After finding this article, I tried to find a report from Pullman or WSU about AKL. Surely, they had to have released something explaining what had really happened those nights.


So I got to digging. I spoke with friends and was horrified to find that while AKL did do some pretty messed up things, it is true that they don't even come close to some of the fraternities on our campus. You know, the ones who physically beat their new members.

Hey WSU, I have a question for you:

Why are you not stopping this?

The Center for Fraternity and Sorority Life (CFSL) at WSU talks a big game with their "zero tolerance for hazing."

First, Washington has a no-tolerance hazing law that requires an organization to lose recognition from the University if they are found responsible for hazing or the University is in violation of state law. Second, approximately one fraternity or sorority is found responsible for hazing every year at WSU and if organizations who are not currently hazing do not talk about it, it often creeps back in. Third, while hazing may, in the eyes of some, bond or unite a new member class, it often prevents fraternities, sororities, and individual members from reaching their full potential and will divide the chapter. -CFSL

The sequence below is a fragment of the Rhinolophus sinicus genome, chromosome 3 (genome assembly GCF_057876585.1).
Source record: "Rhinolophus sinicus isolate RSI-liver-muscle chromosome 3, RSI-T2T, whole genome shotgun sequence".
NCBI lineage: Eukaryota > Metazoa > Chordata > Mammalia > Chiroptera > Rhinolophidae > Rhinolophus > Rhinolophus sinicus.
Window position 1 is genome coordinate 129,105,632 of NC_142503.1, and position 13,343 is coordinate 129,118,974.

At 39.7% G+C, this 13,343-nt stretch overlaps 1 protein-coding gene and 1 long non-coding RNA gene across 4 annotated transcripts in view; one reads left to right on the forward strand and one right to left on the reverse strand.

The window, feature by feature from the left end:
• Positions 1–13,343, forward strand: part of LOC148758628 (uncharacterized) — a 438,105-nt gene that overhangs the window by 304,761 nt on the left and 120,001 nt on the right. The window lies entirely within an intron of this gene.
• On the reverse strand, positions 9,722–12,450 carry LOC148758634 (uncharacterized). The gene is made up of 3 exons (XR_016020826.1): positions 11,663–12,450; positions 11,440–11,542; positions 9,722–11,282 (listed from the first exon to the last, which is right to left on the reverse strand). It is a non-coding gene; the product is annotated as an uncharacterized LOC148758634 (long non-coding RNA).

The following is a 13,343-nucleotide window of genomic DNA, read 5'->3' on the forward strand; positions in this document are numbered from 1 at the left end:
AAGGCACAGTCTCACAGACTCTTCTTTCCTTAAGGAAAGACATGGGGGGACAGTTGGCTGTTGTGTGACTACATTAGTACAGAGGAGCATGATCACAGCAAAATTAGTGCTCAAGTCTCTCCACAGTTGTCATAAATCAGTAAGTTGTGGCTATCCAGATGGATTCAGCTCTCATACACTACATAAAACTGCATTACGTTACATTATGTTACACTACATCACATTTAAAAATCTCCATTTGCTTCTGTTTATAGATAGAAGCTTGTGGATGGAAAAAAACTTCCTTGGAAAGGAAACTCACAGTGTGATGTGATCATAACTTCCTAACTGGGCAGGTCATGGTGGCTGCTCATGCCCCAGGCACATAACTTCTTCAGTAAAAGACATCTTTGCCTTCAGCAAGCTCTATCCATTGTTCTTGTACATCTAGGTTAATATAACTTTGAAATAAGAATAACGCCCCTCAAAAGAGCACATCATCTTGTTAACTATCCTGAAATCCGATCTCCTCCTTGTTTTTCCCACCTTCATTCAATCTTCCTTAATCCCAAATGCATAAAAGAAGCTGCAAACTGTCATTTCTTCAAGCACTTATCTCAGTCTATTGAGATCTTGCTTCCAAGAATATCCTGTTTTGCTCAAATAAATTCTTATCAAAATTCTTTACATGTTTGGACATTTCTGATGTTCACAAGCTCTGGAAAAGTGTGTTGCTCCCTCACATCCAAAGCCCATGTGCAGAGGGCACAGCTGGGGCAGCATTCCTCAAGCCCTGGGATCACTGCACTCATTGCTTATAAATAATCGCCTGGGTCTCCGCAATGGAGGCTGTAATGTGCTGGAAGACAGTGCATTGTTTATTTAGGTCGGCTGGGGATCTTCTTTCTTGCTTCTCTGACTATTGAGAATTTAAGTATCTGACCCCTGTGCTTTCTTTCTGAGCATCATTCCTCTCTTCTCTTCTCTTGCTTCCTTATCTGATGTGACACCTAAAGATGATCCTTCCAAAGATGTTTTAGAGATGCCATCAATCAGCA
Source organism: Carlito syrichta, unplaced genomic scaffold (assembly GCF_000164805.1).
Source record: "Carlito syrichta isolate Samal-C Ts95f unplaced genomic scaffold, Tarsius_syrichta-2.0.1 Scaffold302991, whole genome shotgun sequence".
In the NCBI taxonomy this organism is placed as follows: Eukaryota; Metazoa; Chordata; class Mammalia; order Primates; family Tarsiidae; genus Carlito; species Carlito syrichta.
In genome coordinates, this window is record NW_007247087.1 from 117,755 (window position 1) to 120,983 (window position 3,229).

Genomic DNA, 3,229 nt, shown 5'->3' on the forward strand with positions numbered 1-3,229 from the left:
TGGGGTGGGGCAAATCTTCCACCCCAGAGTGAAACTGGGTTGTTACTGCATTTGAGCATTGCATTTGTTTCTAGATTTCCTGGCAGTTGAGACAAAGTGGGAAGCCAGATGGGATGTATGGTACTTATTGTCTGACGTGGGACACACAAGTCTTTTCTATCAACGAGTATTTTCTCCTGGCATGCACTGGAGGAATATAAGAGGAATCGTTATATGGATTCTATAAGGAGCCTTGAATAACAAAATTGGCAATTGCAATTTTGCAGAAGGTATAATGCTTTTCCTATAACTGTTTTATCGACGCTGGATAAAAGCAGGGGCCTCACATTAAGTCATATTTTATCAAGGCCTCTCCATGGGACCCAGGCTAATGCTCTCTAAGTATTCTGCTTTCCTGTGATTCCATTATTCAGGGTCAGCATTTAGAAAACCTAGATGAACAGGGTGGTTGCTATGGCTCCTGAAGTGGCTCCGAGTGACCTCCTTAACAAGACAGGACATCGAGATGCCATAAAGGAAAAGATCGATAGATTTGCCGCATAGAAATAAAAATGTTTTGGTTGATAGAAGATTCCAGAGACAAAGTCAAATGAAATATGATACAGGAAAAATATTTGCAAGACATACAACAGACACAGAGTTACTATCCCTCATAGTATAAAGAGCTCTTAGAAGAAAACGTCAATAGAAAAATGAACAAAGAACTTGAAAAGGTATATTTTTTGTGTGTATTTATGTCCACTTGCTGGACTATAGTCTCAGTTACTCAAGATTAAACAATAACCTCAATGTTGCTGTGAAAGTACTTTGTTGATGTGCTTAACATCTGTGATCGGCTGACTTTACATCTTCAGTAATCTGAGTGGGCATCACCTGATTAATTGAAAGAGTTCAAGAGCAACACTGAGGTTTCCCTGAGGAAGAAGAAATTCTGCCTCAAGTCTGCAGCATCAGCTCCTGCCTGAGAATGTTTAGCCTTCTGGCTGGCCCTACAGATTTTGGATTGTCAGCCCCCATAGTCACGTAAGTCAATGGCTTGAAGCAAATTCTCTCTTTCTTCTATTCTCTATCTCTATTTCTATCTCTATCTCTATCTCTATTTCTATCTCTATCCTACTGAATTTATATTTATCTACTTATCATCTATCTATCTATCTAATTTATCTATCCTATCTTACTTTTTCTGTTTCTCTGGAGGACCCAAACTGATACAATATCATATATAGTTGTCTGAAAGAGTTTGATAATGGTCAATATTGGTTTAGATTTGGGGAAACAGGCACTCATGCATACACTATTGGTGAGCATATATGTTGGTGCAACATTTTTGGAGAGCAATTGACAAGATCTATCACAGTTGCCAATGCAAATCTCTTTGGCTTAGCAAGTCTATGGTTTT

Okay, so why does nothing happen to these other chapters? Are you telling me you really didn't see this coming with AKL? The chapter was unrecognized for five years in 2009 for "illegal drug and alcohol use and disregard of WSU policies by AKL members." The idea was that after five years, the "bad seeds" would have graduated and the chapter could start anew.

That clearly worked really well.

I'm not saying every member of AKL is bad. I'm not saying all fraternities are bad. I am not saying the Greek community is poisonous and deserves to burn to the ground.